It will probably come as a surprise to many of my readers that I have never been to the New York Musical Theatre Festival(NYMF) before this year. I mean, I've been almost singularly devoted to musical theater for well over 30 years. I've been teaching musical theater for almost ten years. And I've been blogging about it for over six years. It would seem like a natural fit for me, right?
Well, all I can say is, when I go to New York, it's usually for the purpose of seeing a particular show. I usually decide what I'm going to see before I make my travel plans, and the shows that I see are usually ones that are already on my radar, whether because they're opening on Broadway, or because the shows have people involved who pique my interest. And theater festivals, such as NYMF and the Fringe, are very frequently populated with shows by people who haven't quite made it onto my radar yet.
Plus, there are usually so many shows at these festivals that it's hard to get focused on one or a handful of works worth seeing. So the festivals have always seemed kind of overwhelming to me. And, since I live in Boston, it's kind of hard for me to pop into a show on impulse, as I would be able to do if I lived a little closer to New York.
But this year, I was invited by the good folks at NYMF to speak on a panel about theater criticism, and while I was in New York, I decided to grab a NYMF schedule and just dive right in. This was partly because I've seen everything I want to see on Broadway, and almost everything I could want to see Off Broadway. But I also wanted to cast a net for shows to consider as part of our new-works program at the Boston Conservatory. I was hoping to contribute to in a more meaningful way to this program by lining up some shows in development to consider for a workshop, staged reading, or even a full-blown production.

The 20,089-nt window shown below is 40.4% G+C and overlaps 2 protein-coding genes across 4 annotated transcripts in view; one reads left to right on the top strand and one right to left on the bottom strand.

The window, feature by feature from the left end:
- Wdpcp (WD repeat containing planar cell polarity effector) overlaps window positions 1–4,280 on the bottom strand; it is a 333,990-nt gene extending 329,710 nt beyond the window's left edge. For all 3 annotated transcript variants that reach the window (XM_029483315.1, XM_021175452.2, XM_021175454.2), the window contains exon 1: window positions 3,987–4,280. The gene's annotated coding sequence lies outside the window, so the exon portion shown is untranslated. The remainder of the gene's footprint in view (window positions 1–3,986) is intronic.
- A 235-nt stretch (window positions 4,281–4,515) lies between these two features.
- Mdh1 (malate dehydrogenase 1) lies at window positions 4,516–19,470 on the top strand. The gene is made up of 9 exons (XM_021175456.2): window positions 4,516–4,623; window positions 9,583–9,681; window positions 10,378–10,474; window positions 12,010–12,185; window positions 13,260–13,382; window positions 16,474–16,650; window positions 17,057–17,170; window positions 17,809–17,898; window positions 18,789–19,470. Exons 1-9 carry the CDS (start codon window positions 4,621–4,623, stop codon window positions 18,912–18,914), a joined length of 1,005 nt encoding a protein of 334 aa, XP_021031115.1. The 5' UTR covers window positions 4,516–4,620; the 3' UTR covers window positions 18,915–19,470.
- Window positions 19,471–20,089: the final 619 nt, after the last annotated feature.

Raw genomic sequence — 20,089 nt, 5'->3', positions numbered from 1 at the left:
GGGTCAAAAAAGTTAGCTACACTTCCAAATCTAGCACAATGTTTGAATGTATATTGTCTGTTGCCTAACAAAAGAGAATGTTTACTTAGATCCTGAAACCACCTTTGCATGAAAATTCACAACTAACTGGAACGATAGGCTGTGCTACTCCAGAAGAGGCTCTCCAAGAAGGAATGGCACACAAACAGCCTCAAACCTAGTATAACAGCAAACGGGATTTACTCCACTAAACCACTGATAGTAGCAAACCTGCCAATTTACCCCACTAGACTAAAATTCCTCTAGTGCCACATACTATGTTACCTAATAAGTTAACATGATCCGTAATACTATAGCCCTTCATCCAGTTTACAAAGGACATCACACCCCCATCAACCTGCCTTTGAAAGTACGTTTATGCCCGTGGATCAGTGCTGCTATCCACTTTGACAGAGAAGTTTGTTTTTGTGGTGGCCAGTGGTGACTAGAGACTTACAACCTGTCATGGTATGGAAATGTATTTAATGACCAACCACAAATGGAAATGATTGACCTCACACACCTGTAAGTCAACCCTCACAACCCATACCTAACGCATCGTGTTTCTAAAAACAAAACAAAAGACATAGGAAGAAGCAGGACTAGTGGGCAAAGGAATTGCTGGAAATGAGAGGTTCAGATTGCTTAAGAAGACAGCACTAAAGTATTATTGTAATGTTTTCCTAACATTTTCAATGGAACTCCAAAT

So, I picked two weekends and set about creating a schedule that would allow me to see as many shows as possible. I just returned from my first weekend, and will be headed back down two weekends hence. Below are capsule reviews of some of the shows that I've seen so far. I'm currently scheduled to see about 16 shows in total. Stay tuned for more batches later this month.
Rio bills itself as a sort of modern-day version of Oliver Twist. The show has book, music and lyrics by Mitch Magonet and Joey Miller, and is an ambitious, if still somewhat inchoate, musical set in Brazil. The show focuses on the street urchin Pipio in his search for his mother amid the hard and violent streets of Rio de Janeiro. The show starts on a bit of a fuzzy note with a maddeningly opaque opening number. In fact, it's not really until 2 to 3 numbers into the show that the story really kicks into gear. Once it does, the narrative is strong and compelling, although the book and lyrics vacillate between harsh truth and stilted cliché. The NYMF production features spirited and dynamic staging, and the show itself is not without talent or promise. The music has a certain buoyant appeal, although the tone of the show is inconsistent: it doesn't really know if it wants to be entertaining or hard-hitting. Perhaps most damning, the show currently features a rushed and pat resolution that ends the show on a falsely positive note that's inconsistent with the setting and tone of the rest of the piece. But there's enough promise here to warrant another draft or two.